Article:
The media storm that followed information that the Grant Thornton Johannesburg firm remains an “invoice channel” for their former head of forensics, Vernon Naidoo, accused by two former employees of being a sex pest, has seen CEO Paul Badrick announcing there will be a review of the way they handled the sexual harassment allegations levelled against Naidoo.
“On behalf of Grant Thornton Johannesburg, I would like to apologise to the two former employees involved. I have tried to reach out to Nerisha by telephone, but I have not been able to reach her yet. I would like to speak to both of them directly to convey my regrets and those of all their colleagues.
“In addition, it was a mistake for us to allow the accused former director to perform limited services with clients in which he was personally involved after he had left the firm,” said Badrick in a media statement, in which he emphasised that the company had “cut all ties” with Naidoo.
Badrick said he had subsequently removed this matter “from line management” and that “grievances and the culture of Grant Thornton Johannesburg need to be investigated by independent third parties”.
He added that Grant Thornton International “will also investigate the allegations and our firm’s response”.
The firm’s admission, through deputy CEO Gillian Saunders, that Naidoo continued to render services that are billed through the company led to The Citizen venturing to establish exactly who continues to do business with the disgraced former director.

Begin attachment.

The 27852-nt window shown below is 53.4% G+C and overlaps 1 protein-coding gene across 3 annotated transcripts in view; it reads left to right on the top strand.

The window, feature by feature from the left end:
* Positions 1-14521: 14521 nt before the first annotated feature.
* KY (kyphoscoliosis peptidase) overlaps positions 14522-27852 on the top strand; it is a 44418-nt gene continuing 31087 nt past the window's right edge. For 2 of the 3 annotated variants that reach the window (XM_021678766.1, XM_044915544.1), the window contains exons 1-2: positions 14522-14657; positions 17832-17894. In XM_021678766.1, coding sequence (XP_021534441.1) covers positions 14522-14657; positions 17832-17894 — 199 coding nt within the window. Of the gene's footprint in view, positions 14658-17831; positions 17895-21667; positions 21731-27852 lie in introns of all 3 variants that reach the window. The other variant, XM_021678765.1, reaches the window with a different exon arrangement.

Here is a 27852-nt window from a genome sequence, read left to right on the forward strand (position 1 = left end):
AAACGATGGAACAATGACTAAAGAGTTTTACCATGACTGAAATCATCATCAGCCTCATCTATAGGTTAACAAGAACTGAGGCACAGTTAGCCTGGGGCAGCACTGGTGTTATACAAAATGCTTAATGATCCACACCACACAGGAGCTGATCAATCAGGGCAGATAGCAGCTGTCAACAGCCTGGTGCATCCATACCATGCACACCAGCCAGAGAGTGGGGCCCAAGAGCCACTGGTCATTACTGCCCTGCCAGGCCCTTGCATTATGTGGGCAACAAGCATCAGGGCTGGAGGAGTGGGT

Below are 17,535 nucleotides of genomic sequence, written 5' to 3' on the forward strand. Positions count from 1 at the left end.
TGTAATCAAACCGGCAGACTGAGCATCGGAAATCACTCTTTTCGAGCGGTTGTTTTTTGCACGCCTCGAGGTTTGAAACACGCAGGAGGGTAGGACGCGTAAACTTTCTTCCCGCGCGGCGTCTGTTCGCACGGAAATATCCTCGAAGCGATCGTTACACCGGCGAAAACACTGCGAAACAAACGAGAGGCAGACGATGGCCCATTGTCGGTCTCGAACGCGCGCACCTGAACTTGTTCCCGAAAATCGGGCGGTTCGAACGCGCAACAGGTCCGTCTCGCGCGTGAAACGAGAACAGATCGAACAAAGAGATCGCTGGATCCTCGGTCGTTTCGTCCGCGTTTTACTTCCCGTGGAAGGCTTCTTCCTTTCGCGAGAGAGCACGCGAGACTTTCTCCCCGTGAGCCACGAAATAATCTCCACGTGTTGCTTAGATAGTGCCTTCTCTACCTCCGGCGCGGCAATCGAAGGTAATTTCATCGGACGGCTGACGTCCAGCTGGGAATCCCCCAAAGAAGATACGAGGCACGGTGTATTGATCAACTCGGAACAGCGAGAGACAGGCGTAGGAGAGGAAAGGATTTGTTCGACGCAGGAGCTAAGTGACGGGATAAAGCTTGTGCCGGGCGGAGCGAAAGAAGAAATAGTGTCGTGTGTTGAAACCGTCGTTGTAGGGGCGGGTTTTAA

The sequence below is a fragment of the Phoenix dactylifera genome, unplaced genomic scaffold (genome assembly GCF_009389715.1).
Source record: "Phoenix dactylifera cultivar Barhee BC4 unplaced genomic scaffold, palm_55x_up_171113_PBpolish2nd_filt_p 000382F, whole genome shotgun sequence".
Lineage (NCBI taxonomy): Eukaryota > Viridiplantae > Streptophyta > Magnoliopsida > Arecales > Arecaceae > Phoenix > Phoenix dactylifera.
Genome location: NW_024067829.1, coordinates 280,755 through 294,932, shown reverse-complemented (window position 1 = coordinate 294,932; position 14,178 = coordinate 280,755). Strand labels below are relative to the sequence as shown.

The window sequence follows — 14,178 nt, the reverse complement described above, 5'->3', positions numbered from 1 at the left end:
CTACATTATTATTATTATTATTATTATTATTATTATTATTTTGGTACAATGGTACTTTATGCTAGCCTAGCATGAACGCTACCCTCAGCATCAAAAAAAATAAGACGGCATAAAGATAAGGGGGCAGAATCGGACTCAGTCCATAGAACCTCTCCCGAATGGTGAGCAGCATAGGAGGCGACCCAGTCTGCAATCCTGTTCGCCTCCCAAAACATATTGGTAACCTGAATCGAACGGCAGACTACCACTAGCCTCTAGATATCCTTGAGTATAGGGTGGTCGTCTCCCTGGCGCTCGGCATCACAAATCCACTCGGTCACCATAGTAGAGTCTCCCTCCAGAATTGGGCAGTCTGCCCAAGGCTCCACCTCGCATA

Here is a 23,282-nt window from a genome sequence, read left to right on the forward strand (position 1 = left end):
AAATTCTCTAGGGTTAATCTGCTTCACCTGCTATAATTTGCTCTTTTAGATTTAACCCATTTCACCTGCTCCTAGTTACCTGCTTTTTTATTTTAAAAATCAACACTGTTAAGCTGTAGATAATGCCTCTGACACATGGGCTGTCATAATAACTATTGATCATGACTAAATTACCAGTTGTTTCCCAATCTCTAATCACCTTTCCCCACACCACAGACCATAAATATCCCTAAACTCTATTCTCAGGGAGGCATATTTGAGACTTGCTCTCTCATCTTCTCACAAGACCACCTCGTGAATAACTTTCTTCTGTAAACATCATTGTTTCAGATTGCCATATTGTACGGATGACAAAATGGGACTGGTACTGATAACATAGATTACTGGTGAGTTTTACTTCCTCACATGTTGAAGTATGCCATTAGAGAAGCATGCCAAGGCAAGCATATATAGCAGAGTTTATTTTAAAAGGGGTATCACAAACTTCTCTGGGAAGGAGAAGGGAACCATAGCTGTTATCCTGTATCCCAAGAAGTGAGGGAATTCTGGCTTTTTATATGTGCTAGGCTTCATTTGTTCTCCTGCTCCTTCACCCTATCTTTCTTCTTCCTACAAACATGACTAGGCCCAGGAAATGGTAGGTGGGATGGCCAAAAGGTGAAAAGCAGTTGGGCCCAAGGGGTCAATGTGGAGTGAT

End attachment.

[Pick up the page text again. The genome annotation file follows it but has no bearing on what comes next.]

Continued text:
Abel Sithole, principal executive officer of the Government Employees Pension Fund (GEPF), said: “Grant Thornton is on the panel of legal firms that the Government Employees Pension Fund (GEPF) can use if it needs legal advice.”
Sithole said GEPF was not dealing with any specific employees of the company.
Reacting to the information that Grant Thornton provided a billing channel for Naidoo, forensic investigator Paul O’Sullivan informed The Citizen he had pursued Naidoo for a while.
“This is the same guy that was bedding down the Grant Thornton junior employees. I sent this to Robert Cameron Ellis at the ACFE in 2015, after advising him that Naidoo was not a fit and proper person to be a member of the ACFE. I also sent it to the Institute of Directors, and they did not renew his membership in 2017,” he wrote.
Wilhem Nauta, the investment executive at property company Hyprop, said he had never “heard” of Vernon Naidoo.
Angela Cherrington, the CEO of the Institute of Directors of South Africa (IoDSA), confirmed Naidoo was not a member of the institute nor a service provider.
Dr Claudelle von Eck, the CEO of Institute of Internal Auditors of SA (IIASA) said in a written response: “We take a very dim view of sexual harassment and would take disciplinary action against any member found guilty of the offence. Our members are expected to adhere to our code of ethics. The institute was, until today, not aware of the accusation of sexual harassment levelled against our member.
“No complaint had been lodged with us. Due process will be followed now that we are aware. I cannot bypass our processes and answer the question purely based on an allegation that has come to our attention through the media. If he is found guilty, we would naturally be very disappointed,” said Von Eck.
Editor’s note: An earlier version of this article incorrectly referred to Angela Cherrington as “Angela Cherrington-Oosthuizen”. It also incorrectly stated that Naidoo was a member of the IoDSA, when the information provided to The Citizen was that he in fact did not have “an active IoDSA membership for the 2018 period”. Furthermore, the comments that are now correctly attributed to Claudelle von Eck were earlier incorrectly attributed to Angela Cherrington. We sincerely regret the error.